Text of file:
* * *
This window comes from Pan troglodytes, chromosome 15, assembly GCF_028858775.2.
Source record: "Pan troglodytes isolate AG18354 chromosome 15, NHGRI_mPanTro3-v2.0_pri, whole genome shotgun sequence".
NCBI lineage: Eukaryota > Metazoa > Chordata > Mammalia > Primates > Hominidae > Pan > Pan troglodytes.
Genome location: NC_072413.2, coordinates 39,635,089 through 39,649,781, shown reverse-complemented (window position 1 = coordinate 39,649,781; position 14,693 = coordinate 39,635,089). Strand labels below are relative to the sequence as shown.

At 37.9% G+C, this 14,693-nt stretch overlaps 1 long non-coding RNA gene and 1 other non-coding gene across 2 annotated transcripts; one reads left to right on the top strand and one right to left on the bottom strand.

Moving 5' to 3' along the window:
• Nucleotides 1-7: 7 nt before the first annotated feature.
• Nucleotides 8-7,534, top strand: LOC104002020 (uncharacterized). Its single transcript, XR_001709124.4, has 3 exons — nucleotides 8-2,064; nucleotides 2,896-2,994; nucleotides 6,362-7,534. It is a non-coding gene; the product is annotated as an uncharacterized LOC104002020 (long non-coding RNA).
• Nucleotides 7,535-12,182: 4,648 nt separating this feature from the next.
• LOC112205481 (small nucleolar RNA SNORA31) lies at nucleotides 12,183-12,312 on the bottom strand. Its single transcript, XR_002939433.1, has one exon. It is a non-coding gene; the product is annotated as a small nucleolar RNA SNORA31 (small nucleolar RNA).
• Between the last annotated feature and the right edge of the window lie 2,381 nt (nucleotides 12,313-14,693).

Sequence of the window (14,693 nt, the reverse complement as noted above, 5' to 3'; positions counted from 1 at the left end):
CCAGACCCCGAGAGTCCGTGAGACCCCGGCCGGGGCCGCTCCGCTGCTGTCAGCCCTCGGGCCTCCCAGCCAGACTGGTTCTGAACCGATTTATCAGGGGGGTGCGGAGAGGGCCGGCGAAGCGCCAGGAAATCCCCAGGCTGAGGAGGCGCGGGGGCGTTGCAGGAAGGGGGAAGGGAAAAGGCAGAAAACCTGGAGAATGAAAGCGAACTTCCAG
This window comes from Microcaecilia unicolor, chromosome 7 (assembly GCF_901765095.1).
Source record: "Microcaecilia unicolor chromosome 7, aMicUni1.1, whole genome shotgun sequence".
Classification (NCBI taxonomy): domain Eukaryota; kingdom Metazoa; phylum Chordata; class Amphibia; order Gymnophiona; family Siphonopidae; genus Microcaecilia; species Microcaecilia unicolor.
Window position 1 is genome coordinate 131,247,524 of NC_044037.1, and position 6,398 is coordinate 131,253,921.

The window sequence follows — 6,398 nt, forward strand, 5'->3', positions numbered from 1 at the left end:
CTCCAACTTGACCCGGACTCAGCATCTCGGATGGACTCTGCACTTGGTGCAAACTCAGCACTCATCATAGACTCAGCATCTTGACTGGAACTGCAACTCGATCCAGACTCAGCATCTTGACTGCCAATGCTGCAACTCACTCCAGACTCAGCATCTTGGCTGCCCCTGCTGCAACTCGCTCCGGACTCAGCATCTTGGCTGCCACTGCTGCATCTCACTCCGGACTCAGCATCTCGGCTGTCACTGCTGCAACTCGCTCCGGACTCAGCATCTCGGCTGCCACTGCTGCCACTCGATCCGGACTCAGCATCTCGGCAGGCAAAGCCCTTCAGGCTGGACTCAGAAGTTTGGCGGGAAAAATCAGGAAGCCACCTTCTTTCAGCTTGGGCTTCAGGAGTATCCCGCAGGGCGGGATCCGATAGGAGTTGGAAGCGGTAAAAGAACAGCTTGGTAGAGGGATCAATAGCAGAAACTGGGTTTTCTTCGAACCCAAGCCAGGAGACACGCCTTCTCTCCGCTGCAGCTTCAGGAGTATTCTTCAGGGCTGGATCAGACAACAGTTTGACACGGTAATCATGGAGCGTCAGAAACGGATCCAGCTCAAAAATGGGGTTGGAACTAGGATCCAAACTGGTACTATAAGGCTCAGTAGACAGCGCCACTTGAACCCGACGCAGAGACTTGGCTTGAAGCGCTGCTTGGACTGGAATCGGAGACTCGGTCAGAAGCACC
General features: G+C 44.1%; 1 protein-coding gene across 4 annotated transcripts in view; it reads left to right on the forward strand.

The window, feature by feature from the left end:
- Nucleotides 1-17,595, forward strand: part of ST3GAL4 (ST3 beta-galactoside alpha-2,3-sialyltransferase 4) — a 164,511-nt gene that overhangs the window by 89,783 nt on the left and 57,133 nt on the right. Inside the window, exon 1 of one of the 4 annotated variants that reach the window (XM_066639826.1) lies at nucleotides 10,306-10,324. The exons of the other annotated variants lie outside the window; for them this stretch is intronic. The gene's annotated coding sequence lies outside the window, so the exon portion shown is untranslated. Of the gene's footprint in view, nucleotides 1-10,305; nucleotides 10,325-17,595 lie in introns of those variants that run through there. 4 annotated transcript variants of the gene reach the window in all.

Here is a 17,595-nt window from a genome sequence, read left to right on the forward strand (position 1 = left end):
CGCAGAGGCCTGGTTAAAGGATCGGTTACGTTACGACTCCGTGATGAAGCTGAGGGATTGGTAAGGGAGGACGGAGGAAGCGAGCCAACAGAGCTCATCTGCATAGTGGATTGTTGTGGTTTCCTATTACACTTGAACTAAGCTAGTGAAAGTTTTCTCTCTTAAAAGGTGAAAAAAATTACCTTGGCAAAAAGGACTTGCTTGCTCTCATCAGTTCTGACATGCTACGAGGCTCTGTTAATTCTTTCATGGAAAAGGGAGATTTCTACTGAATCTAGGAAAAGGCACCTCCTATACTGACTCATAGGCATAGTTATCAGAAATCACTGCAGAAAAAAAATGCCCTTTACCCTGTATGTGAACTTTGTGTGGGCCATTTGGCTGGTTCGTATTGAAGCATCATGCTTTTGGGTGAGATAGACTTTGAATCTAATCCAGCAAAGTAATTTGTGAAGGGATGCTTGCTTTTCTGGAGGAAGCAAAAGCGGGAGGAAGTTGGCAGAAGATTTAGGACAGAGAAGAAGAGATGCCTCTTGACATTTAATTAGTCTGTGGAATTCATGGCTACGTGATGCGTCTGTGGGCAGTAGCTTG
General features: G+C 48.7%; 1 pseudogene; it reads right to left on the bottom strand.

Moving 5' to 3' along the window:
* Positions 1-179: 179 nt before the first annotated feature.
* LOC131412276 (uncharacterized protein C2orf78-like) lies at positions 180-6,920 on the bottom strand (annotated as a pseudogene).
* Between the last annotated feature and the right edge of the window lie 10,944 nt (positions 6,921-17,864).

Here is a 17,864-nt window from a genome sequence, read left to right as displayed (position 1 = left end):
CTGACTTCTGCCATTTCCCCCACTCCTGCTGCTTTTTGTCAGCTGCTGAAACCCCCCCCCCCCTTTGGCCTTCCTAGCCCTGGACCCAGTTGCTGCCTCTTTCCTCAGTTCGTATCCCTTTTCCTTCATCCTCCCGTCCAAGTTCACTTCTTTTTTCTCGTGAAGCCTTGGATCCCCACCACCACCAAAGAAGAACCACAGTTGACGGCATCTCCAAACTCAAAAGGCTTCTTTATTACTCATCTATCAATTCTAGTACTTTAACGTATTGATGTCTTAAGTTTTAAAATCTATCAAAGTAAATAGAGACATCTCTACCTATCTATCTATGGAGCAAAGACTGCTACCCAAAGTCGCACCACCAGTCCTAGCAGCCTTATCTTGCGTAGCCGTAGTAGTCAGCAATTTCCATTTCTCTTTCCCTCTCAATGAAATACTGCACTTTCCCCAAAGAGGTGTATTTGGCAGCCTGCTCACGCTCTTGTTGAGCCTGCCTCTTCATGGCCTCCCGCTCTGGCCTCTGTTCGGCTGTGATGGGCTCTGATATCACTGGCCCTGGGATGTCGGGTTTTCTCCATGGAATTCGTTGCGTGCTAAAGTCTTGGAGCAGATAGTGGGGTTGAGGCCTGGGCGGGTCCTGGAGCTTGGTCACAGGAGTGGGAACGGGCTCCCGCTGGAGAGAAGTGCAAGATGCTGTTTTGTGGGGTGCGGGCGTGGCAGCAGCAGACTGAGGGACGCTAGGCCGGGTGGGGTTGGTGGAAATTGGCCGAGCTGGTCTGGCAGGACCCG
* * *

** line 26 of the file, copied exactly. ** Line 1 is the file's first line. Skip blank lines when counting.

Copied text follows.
Moving 5' to 3' along the window: